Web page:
Two Dutch Topsectors join forces to fund the GLORIA program

A success for Dutch public-private partnership AMR-Global:

Two Dutch Topsectors join forces to fund the GLORIA program

AMR-Global, a Dutch public-private partnership bringing together experts in science, business, policy, and society to fight against antimicrobial resistance (AMR), has successfully obtained funding for its full GLORIA program. GLORIA is a program with five research projects, focusing on reducing inappropriate exposure to antibiotics, one of the main drivers of AMR.

GLORIA-1-ROTA-Biotic measures the impact of rotavirus vaccines on pediatric antibiotic usage;

GLORIA-2-BIOBAC builds affordable protein-based technologies that can accurately distinguish
between viral and bacterial causes of infections at the point of care;

GLORIA-3-AB test UTI develops a fast diagnostic device to screen for antibiotic resistance and help doctors tailor their antibiotic therapies for the treatment of urinary tract infection;

GLORIA-4-PAS4AMR aims to design an innovative technology for portable adaptive sequencing for AMR surveillance in respiratory infections; and

GLORIA-5-SWIM aims to reduce inappropriate exposure to antibiotics and antibiotic resistance through drinking water and to assess the potential impact on human health.

“We are very excited that the unique GLORIA program is now complete and ready to kick-off so we can focus on the actual research and on the next endeavors of AMR-Global. We hope other public and private actors in this field are inspired by GLORIA and AMR-Global.”

– Prof. Constance Schultsz, AMR-Global steering committee chair

Two Dutch Top sector for Knowledge and Innovation (TKI) areas, where specific funding is set aside for research by public-private partnerships, joined forces to fight AMR. The TKI Life Sciences & Health and TKI Water & Maritime came together to fund SWIM. The fifth GLORIA research project “SWIM” aims to reduce inappropriate exposure to antibiotic resistance through drinking water and to assess the potential impact on human health, an aim which requires collaboration between health and water experts. The project will test new technologies to filter antibiotics and antimicrobial resistant genes from surface water, in a drinking water treatment facility in Bangladesh.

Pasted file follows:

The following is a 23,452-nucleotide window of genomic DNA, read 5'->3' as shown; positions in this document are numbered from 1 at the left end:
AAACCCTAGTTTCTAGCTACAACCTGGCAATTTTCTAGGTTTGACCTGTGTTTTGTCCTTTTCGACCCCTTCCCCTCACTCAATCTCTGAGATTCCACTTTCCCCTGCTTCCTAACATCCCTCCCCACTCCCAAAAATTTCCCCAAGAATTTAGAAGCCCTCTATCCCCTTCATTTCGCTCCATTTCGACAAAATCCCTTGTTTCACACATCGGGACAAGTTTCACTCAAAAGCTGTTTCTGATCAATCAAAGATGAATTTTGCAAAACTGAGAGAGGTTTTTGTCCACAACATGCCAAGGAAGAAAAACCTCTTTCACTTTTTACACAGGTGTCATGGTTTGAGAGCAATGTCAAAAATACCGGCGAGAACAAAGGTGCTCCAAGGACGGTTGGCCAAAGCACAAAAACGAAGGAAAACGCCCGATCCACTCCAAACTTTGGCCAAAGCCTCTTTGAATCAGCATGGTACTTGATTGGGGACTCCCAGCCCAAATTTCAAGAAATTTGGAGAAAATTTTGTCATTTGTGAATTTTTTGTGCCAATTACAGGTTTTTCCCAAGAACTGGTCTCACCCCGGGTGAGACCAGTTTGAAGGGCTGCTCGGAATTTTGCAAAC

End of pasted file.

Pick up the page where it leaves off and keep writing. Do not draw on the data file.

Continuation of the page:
AMR is an ever-growing global health problem. In 2019, an estimated 1.27 million people died from infections attributable to drug-resistant bacteria, a figure that could rapidly increase to 10 million per year if no action is taken. This action must be taken from multiple sectors in society, as no discipline can fight AMR on its own.

The interdisciplinarity that is vital for solutions to combat AMR, is also core to the research of the Amsterdam Institute for Global Health and Development (AIGHD), program coordinator of GLORIA and participant in two of the five GLORIA research projects. In addition to AIGHD, the following 13 partners are working toward finding solutions to AMR within AMR-Global’s GLORIA program: Amsterdam UMC, Level Diagnostics, Leiden University Medical Center, ShanX Medtech, Erasmus MC University Medical Center Rotterdam , KNCV Tuberculosis Foundation, UMC Utrecht, Mozand, Deltares, KWR Water Research Institute, VU Amsterdam, Saxion Research Group International Water Technology and NX Filtration.

For more information on the GLORIA Program and AMR-Global, or for information on how to join the fight against AMR, visit or email